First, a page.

The FAA remains committed to providing Class B airspace services to all National Airspace System (NAS) users operating in the airspace surrounding DFW, DAL, and ADS in a manner that keeps the Dallas/Fort Worth terminal area safe for all users. As mentioned earlier, the primary purpose of a Class B airspace area is to reduce the potential for midair collisions in the airspace surrounding airports with high density air traffic operations by providing an area in which all aircraft are subject to certain operating rules and equipment requirements.

Based on historical data and forecast trends, the average D10 daily traffic count includes 1,515 air carrier, 764 air taxi, 445 general aviation, 51 military IFR operations and 421 VFR operations. In 2012, D10 provided Class B services to approximately 200 VFR aircraft operations per day. When VFR aircraft request Class B services, they are initially told to remain outside the Class B airspace until radar identification is established; oftentimes, this is misunderstood as denial of Class B services. D10 routinely provides Class B airspace clearances and services to VFR aircraft requesting access into and through the Dallas/Fort Worth Class B airspace on a workload permitted basis when the arrival/departure traffic volume and airspace capacity conditions enable doing so safely. Lastly, it should be noted that the existence of Class B airspace has no impact on IFR delays or aircraft vectoring, the determining factors for these activities are normally traffic volume and weather.

Three commenters suggested that the FAA should establish VFR routes through the Dallas/Fort Worth Class B airspace area over Dallas and Fort Worth to retain efficiency, safety and access for all operators. Two of the commenters offered that the transition routes would allow VFR aircraft to navigate through the Class B airspace without adding additional burden to the controllers and provide a predictable routing for the VFR pilots. The third commenter stated that flying the existing VFR transition routes is very time consuming and involves flying in congested airspace, and that the routes are exceedingly frustrating to transition safely and legally given the number of Class D and uncontrolled airports that must be transitioned.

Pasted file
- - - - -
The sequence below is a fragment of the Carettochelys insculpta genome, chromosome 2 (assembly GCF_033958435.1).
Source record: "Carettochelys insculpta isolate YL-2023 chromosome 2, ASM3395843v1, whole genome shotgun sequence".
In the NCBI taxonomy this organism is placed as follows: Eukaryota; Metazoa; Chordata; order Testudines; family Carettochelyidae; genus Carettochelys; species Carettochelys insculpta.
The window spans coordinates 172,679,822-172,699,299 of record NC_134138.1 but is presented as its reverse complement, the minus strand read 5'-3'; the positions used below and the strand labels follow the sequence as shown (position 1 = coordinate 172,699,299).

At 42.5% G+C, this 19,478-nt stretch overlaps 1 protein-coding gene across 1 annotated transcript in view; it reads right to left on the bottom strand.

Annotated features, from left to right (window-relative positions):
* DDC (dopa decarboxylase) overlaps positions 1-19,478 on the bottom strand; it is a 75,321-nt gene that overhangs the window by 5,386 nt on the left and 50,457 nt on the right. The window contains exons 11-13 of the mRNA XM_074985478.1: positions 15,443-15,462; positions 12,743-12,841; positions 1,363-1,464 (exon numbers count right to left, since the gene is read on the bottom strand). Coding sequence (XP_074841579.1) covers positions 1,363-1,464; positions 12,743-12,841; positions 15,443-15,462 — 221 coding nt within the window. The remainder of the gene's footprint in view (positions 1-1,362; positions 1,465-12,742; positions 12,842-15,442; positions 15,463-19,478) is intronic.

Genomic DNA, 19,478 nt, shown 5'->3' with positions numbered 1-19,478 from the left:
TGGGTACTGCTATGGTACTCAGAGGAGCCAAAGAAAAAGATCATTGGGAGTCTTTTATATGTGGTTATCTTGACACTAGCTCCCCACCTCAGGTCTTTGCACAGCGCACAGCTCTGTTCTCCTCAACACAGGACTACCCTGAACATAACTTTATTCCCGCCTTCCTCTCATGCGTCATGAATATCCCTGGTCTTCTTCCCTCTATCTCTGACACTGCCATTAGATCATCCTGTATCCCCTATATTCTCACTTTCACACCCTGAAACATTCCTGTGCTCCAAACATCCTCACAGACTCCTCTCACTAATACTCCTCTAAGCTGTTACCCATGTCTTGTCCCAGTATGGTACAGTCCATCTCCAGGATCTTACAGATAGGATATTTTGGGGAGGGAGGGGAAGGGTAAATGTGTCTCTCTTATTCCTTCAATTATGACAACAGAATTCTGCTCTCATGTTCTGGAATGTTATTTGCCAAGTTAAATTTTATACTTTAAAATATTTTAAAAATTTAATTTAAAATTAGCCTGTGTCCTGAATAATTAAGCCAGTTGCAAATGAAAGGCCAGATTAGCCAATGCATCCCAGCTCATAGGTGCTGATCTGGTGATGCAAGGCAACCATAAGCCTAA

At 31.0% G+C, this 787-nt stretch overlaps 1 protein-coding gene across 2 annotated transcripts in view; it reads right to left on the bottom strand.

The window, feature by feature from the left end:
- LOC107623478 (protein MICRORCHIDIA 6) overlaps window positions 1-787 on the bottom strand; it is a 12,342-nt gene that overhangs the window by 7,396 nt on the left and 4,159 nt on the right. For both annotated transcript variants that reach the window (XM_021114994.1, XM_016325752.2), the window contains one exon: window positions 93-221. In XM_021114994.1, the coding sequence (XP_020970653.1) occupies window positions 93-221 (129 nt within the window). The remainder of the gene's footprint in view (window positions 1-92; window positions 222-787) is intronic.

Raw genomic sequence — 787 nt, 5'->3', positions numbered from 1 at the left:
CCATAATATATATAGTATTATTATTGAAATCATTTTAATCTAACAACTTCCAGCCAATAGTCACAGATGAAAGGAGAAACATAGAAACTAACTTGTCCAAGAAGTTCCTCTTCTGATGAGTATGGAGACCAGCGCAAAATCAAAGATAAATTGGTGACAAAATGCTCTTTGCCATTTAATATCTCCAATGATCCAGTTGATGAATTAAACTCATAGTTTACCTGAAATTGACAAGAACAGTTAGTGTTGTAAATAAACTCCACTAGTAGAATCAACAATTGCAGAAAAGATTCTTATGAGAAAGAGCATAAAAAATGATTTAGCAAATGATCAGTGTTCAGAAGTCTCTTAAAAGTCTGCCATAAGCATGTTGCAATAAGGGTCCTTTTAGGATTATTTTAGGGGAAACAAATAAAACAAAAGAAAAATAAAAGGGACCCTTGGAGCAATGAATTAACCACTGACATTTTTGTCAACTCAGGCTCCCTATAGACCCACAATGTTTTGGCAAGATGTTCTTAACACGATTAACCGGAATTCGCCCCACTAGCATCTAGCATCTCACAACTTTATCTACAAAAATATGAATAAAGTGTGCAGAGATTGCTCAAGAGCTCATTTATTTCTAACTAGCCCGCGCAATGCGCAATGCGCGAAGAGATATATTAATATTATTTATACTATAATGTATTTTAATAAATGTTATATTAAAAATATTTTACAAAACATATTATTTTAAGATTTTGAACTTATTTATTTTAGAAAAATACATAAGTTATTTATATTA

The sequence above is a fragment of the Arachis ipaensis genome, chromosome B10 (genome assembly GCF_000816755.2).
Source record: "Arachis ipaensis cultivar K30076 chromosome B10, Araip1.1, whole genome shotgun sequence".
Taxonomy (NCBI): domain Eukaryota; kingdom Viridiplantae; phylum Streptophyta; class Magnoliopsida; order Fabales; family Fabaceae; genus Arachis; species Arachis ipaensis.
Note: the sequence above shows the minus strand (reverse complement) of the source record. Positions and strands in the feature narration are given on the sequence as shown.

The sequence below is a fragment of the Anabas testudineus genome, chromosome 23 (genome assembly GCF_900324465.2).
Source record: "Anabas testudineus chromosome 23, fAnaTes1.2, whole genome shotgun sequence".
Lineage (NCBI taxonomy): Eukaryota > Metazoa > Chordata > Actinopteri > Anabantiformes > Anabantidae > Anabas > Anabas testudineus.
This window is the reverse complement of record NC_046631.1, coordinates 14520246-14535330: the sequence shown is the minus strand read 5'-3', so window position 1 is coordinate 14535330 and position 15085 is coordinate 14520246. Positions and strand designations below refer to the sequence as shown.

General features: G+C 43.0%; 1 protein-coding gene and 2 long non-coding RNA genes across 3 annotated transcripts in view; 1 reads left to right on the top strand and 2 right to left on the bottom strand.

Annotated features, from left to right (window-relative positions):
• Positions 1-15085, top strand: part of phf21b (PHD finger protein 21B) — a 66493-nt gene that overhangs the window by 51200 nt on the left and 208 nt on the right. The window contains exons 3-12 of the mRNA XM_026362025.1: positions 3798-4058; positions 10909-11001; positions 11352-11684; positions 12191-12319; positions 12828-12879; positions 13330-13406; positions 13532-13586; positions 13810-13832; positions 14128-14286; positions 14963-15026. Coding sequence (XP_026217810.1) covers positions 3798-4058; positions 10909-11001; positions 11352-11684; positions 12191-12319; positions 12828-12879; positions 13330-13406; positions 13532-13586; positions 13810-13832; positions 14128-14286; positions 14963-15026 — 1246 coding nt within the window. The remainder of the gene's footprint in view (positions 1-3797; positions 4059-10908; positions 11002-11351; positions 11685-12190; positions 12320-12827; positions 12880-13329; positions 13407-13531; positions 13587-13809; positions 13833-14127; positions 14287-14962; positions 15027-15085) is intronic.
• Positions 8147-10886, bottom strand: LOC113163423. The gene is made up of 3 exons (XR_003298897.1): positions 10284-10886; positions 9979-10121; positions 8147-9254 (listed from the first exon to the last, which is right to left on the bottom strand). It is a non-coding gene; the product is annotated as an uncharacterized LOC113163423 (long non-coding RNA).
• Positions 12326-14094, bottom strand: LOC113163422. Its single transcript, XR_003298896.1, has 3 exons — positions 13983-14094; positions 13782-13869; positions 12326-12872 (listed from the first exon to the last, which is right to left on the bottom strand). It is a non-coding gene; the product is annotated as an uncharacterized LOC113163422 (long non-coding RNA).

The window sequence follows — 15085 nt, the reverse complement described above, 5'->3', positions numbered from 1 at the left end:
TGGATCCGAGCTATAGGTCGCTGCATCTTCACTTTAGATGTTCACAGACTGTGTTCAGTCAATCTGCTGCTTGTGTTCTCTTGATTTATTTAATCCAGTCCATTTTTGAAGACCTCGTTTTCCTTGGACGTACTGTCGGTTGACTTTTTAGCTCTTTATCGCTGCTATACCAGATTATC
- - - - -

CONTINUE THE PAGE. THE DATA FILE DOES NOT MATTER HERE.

The FAA interpreted the commenters' suggestion to mean they were recommending VFR corridors through the Class B airspace area and acknowledges that VFR corridors provide general aviation flight paths for pilots planning flights into, out of, or through complex terminal airspace so as to avoid Class B airspace. However, the FAA has determined establishing VFR corridors over DFW and DAL through the Class B airspace surface area is not feasible and would result in adverse impacts to the arrival and departure flows, and associated traffic patterns, supporting DFW and DAL operations. Specifically, DFW and DAL fan departures off their airports covering as much as 220 degrees around the compass in a north flow and 250 degrees around the compass in a south flow. Depending upon the runway configuration in use, low altitude VFR corridors, as suggested, would conflict with the over 1,250 departures from DFW and DAL daily, on average, and force departures to be restricted below the corridor altitude(s) until clear of the corridor. Additionally, the geographic relationship between DFW, DAL, and ADS, as well as HQZ, RBQ, Grand Prairie, Arlington, Ft Worth Meacham International, and Ft Worth Alliance airports, with their arrival and departure flows, does not support establishing VFR corridors through the Dallas/Fort Worth Class B airspace area.

The FAA recognizes that using the existing flyways takes more time to fly around the DFW and DAL area than flying directly through it, but does not agree that the existing VFR flyways are difficult to transition safely or legally. The Class B airspace floors over the low altitude VFR flyways are not changing and the flyways remain unaffected by this rule. There are two VFR flyways that route north and south, one located east and one located west of DFW and DAL, and four VFR flyways that route east and west, two located north and two located south of DFW and DAL. These six VFR flyways surround DFW and DAL and provide both low and high altitude route alternatives to circumnavigate the Class B airspace area for those pilots that opt not to request ATC services through Class B airspace from D10.